Ciprofloxacin should no longer be used for the first-line treatment of gonorrhoea in South Africa, researchers recommend in a study published in the online edition of Sexually Transmitted Infections. They found a high prevalence of ciprofloxacin-resistant gonorrhoea amongst men with the infection in Cape Town and Johannesburg. Furthermore their research showed the presence of ciprofloxacin resistance was associated with infection with HIV.
Gonorrhoea with resistance to ciprofloxacin has been detected in Europe, the Pacific and the US, and the drug is no longer recommended for first-line treatment for gonorrhoea in many countries. World Health Organization (WHO) guidelines recommend that first-line treatment for gonorrhoea should be changed if it fails to achieve a cure in 5% of cases. The current study found resistance rates of 27% amongst men in Cape Town and 32% in Johannesburg, and the investigators recommend that ceftriaxone injections should now be used for first-line gonorrhoea treatment in South Africa.
Most cases of male urethritis in South Africa are caused by the sexually transmitted infection gonorrhoea, and current South African guidelines recommend that a single 500mg dose of the antibiotic ciprofloxacin should be used as first-line treatment for the infection.
As with other countries in the Pacific and Europe, cases of gonorrhoea with resistance to ciprofloxacin were first reported in South Africa in 2003. This prompted health authorities in South Africa to conduct a study to determine the prevalence of ciprofloxacin-resistant gonorrhoea in the country. At this time, 7% of men in Cape Town and 11% in Johannesburg were found to have gonorrhoea with resistance to the antibiotic.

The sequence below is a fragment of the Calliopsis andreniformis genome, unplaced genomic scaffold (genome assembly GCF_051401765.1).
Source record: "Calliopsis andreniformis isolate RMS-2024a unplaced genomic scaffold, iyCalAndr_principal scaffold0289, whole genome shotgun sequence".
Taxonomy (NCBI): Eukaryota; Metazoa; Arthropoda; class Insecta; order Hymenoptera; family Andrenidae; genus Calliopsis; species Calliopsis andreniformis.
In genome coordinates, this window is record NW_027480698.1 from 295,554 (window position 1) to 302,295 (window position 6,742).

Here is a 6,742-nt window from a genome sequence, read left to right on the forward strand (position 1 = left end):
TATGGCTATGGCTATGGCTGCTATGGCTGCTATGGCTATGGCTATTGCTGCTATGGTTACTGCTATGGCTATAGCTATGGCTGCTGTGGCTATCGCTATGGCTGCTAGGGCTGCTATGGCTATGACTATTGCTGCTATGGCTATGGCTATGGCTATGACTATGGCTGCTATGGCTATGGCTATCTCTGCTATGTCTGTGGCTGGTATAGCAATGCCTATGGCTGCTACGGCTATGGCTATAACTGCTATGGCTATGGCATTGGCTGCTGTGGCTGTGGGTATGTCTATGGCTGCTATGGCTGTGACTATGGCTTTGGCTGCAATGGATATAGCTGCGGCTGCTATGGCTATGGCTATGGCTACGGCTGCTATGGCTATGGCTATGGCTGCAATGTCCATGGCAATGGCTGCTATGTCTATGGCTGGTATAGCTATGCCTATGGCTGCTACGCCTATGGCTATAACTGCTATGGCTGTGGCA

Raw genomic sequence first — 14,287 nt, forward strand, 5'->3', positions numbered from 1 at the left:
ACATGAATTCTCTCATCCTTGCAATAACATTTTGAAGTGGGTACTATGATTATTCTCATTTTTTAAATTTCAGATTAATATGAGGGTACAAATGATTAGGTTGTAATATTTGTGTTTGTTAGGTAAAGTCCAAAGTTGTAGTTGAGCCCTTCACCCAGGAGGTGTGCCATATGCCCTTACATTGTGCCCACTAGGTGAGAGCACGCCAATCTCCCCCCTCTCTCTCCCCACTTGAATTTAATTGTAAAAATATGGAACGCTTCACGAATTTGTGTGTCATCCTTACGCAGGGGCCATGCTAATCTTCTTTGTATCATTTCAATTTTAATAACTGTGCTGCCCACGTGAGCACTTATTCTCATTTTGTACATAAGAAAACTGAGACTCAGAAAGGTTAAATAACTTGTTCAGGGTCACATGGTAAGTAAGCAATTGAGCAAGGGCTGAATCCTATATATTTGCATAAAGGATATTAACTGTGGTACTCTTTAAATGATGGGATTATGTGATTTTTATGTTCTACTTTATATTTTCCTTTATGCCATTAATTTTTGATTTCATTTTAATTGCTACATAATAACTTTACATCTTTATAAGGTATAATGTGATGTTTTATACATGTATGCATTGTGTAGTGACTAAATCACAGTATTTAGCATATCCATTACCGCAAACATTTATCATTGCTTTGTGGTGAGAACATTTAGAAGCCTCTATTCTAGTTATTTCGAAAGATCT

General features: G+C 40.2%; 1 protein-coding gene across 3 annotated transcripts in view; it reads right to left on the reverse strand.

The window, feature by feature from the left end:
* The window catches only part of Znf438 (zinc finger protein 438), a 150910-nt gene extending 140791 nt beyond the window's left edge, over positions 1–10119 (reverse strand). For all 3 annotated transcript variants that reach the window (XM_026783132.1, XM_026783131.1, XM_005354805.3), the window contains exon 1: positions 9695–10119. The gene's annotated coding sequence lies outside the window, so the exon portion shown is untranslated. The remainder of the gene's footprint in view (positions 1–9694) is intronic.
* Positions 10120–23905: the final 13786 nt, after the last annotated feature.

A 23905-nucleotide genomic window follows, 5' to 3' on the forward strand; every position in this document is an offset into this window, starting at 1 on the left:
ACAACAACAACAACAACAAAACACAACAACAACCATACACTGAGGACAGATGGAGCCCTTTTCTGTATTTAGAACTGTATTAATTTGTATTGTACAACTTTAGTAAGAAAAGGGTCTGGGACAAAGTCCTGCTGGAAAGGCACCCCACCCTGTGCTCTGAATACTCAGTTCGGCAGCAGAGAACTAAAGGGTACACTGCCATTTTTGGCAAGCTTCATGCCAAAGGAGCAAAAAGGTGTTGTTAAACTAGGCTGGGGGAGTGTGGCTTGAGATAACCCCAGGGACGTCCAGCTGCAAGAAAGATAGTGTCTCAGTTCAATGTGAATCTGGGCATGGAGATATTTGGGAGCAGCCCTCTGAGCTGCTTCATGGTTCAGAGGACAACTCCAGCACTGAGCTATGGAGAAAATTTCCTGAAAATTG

Investigators repeated this study in 2007, and obtained anonymous urethral and blood samples from a total of 288 men (139 in Cape Town, 149 in Johannesburg) treated for presumptive gonorrhoea. The urethral samples were cultured for resistance to gonorrhoea and the blood samples were tested for HIV. All the patients were provided with a single dose of ciprofloxacin and a week of treatment with doxycycline and asked to return for tests to see if their treatment was successful.
Results showed that 27% of the gonorrhoea samples from Cape Town and 32% of those from Johannesburg had resistance to ciprofloxacin. This represented a 2.9 fold increase in the prevalence of ciprofloxacin resistance in Cape Town, and a 1.9 fold increase in Johannesburg in three years.
The investigators also found a statistically significant association between the presence of ciprofloxacin-resistant gonorrhoea and infection with HIV. Their analysis showed that of the 81 men with gonorrhoea resistant to ciprofloxacin, 42% were infected with HIV compared to an HIV prevalence of 29% amongst men with gonorrhoea that was still sensitive to treatment with ciprofloxacin (p = 0.034).
Only 33 of the men returned after a week to see if their treatment had been successful. Tests showed that the persistence of gonorrhoea was significantly associated with resistance to ciprofloxacin (p < 0.0005).
The investigators therefore recommend that ciprofloxacin should no longer be used for first-line gonorrhoea treatment in South Africa. They found no resistance to ceftriaxone, and recommend that this drug should now be first choice for the treatment of gonorrhoea.
But although ceftriaxone is on the WHO essential drugs list, it has to be administered by an injection into muscle. Oral treatment with cefixime or cefpodomine would, the investigators believe, be preferable, not only because they are easier to administer but also because of “the HIV risk associated with occupational needlestick injuries in countries with high HIV prevalence amongst [sexually transmitted infection] patients”. However, they note that neither of these drugs are on the WHO essential drugs list.
Lewis A.L. et al. Escalation in the relative prevalence of ciprofloxacin resistant gonorrhoea among men with urethral discharge in two South African cities – association with HIV seropositivity. Sex Transm Infect, online edition, 2nd July 2008.